by GEOFF FOX
Hancock Parks and Recreation will hold their Pumpkin Derby on Sunday, October 18, at 2 p.m. at the Hancock Veterans Memorial Library with check-in between 12 p.m. and 1:45 p.m. No registrations are permitted after 1:45 p.m.
The first Pumpkin Derby was held last year during the first Harvest Fest with 25 entries.
There will be a limited supply of kits available for pickup at the Hancock Community Center on October 6 and October 12 from 5:30 p.m. until 7 p.m. There is a small cost for the kits.
Those kits include four wheels, two axles and necessary hardware.
There will be prizes for the top three fastest and top three best decorated pumpkins.
There are a few derby race regulations.
Pumpkin racers will race in heats of three down the track, no penalty for pumpkin racers bumping into each other, and race officials will determine a winner. Organizers ask to not argue with race officials.
Racers will be inspected at check-in and due to limited space, only one pumpkin racer entry per person.
The Pumpkin Inspector will inspect all pumpkins at the time of registration. Once the racer has passed inspection, it will receive a number that must clearly displayed on the racer.
Following a passing of inspection, racers may not be modified. It will be put on display until the decoration and design contest has been judged.
Following judging, owners are responsible for collecting their pumpkin racer and reporting to the start of their individual heat, as determined by race officials.
There are some rules for the racers.
Axels must be attached to or go through the pumpkin, however at least one axle must pierce or go directly into the pumpkin. Any number of axles may be used.
More information on axels can be found on the Parks and Recreation Facebook page.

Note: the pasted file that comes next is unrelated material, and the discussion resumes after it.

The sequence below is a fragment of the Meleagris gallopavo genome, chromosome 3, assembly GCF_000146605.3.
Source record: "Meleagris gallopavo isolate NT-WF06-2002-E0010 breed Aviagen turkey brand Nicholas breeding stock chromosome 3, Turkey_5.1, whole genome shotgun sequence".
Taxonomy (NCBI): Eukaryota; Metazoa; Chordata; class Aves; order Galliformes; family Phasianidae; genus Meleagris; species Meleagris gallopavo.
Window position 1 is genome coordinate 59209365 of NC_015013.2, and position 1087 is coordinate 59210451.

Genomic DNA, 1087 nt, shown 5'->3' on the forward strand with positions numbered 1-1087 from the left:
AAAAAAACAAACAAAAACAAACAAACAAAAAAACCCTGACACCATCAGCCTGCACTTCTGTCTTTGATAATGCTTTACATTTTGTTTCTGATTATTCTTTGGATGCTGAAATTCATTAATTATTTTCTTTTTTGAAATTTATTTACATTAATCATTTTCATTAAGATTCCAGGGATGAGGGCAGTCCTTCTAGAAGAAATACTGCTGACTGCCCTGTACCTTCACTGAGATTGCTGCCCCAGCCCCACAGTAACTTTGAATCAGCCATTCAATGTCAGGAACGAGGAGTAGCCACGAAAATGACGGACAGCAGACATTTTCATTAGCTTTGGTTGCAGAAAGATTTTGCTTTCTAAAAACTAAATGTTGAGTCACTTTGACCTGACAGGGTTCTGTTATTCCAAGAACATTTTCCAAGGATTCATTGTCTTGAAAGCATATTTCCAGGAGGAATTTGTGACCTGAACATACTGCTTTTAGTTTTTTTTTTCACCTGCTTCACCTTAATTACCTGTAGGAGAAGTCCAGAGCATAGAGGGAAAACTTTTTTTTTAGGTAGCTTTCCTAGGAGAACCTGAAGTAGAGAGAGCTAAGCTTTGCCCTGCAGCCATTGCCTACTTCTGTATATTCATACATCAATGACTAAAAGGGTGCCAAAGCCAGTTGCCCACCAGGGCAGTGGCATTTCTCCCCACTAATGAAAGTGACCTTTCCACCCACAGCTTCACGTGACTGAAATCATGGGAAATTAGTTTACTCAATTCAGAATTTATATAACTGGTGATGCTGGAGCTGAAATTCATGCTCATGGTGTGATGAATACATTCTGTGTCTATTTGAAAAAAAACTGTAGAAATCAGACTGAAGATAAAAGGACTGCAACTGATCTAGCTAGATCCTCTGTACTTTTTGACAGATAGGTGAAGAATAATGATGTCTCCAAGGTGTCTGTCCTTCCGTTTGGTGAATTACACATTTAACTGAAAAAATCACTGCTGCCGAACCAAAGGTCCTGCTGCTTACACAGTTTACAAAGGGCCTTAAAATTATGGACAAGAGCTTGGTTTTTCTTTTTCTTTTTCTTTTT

Any size wheels are acceptable as long as the racer is not wider than 18 inches.
Pumpkins can only be powered by gravity on the track. No outside propellers, such as a fan or motor; pyrotechnics like rockets or fireworks; or remote control technology are permitted.
The completed pumpkin racer must be a maximum of 18 inches wide and a maximum of 20 inches long and may not interfere with other racers at the starting gate. Interference during the race, however, is part of racing.
Organizers do offer those who want to race some advice.
A heavier or bigger pumpkin racer is not a fast racer and rarely does the biggest win.
The best way to build a fast racer is to make sure the axels are parallel so it will roll straight down the track.
Many competitors are eliminated because their pumpkin racer veers to the side before crossing the finish line, so check to make sure they are parallel before every heat.
Make sure all the wheels spin freely.
Organizers recommend using at the very least 2.5-inch wheels because if the wheels are too small, the racer won’t go very far.
Be sure the pumpkin racer has enough clearance as the race takes place on a street with bumps and dips. Be sure the racer is high enough to clear them.
Organizers said there should be plenty of good parts around the house or in the garage.
They said you can take wheels off bikes, strollers, lawn mowers, or even use a combination of wheel types for the racer.
Any good hardware store should be able to assist with axles and even give you some tips.
Most importantly, have fun making the pumpkin racer by picking a theme and being creative.
Often, the crowd favorites are the most fun and creative ones. If you can’t win, then lose with style.